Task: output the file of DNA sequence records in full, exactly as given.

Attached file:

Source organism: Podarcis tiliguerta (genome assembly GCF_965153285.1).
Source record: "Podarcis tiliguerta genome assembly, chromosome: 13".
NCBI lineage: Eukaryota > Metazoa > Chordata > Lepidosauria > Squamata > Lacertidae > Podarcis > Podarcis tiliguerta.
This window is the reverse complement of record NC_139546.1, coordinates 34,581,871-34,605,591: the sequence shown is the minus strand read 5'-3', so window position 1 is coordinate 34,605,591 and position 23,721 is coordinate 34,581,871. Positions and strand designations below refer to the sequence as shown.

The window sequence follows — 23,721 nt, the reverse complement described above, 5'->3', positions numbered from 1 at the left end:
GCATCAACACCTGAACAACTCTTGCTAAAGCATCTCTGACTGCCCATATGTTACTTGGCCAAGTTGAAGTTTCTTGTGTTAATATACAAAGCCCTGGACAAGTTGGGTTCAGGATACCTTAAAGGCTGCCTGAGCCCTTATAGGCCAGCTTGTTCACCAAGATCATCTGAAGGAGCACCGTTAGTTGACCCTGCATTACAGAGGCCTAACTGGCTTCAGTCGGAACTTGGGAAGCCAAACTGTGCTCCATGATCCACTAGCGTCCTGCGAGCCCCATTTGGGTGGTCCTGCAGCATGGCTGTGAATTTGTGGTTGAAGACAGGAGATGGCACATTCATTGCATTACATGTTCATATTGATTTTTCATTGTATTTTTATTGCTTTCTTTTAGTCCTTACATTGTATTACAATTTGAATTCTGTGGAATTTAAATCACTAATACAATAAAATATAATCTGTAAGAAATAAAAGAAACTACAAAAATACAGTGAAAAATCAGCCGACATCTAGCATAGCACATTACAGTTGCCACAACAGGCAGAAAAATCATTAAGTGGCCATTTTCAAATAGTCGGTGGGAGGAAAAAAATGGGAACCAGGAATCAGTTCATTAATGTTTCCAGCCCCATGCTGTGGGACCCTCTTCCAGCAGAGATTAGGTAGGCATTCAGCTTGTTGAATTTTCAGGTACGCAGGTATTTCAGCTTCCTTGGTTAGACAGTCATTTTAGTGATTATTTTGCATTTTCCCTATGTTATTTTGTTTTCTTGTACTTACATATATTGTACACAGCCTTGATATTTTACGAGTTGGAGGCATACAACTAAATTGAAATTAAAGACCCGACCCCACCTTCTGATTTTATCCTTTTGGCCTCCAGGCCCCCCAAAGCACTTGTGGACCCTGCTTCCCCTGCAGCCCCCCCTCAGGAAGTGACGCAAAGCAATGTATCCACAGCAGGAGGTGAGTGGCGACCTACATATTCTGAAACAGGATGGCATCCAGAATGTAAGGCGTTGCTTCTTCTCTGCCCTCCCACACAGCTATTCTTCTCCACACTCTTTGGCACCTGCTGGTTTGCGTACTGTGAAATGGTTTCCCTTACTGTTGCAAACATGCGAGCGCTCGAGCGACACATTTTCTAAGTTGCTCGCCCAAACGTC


Source organism: Podarcis tiliguerta (genome assembly GCF_965153285.1).
Source record: "Podarcis tiliguerta genome assembly, chromosome: 13".
NCBI lineage: Eukaryota > Metazoa > Chordata > Lepidosauria > Squamata > Lacertidae > Podarcis > Podarcis tiliguerta.
This window is the reverse complement of record NC_139546.1, coordinates 34,581,871-34,605,591: the sequence shown is the minus strand read 5'-3', so window position 1 is coordinate 34,605,591 and position 23,721 is coordinate 34,581,871. Positions and strand designations below refer to the sequence as shown.

The window sequence follows — 23,721 nt, the reverse complement described above, 5'->3', positions numbered from 1 at the left end:
GCATCAACACCTGAACAACTCTTGCTAAAGCATCTCTGACTGCCCATATGTTACTTGGCCAAGTTGAAGTTTCTTGTGTTAATATACAAAGCCCTGGACAAGTTGGGTTCAGGATACCTTAAAGGCTGCCTGAGCCCTTATAGGCCAGCTTGTTCACCAAGATCATCTGAAGGAGCACCGTTAGTTGACCCTGCATTACAGAGGCCTAACTGGCTTCAGTCGGAACTTGGGAAGCCAAACTGTGCTCCATGATCCACTAGCGTCCTGCGAGCCCCATTTGGGTGGTCCTGCAGCATGGCTGTGAATTTGTGGTTGAAGACAGGAGATGGCACATTCATTGCATTACATGTTCATATTGATTTTTCATTGTATTTTTATTGCTTTCTTTTAGTCCTTACATTGTATTACAATTTGAATTCTGTGGAATTTAAATCACTAATACAATAAAATATAATCTGTAAGAAATAAAAGAAACTACAAAAATACAGTGAAAAATCAGCCGACATCTAGCATAGCACATTACAGTTGCCACAACAGGCAGAAAAATCATTAAGTGGCCATTTTCAAATAGTCGGTGGGAGGAAAAAAATGGGAACCAGGAATCAGTTCATTAATGTTTCCAGCCCCATGCTGTGGGACCCTCTTCCAGCAGAGATTAGGTAGGCATTCAGCTTGTTGAATTTTCAGGTACGCAGGTATTTCAGCTTCCTTGGTTAGACAGTCATTTTAGTGATTATTTTGCATTTTCCCTATGTTATTTTGTTTTCTTGTACTTACATATATTGTACACAGCCTTGATATTTTACGAGTTGGAGGCATACAACTAAATTGAAATTAAAGACCCGACCCCACCTTCTGATTTTATCCTTTTGGCCTCCAGGCCCCCCAAAGCACTTGTGGACCCTGCTTCCCCTGCAGCCCCCCCTCAGGAAGTGACGCAAAGCAATGTATCCACAGCAGGAGGTGAGTGGCGACCTACATATTCTGAAACAGGATGGCATCCAGAATGTAAGGCGTTGCTTCTTCTCTGCCCTCCCACACAGCTATTCTTCTCCACACTCTTTGGCACCTGCTGGTTTGCGTACTGTGAAATGGTTTCCCTTACTGTTGCAAACATGCGAGCGCTCGAGCGACACATTTTCTAAGTTGCTCGCCCAAACGTC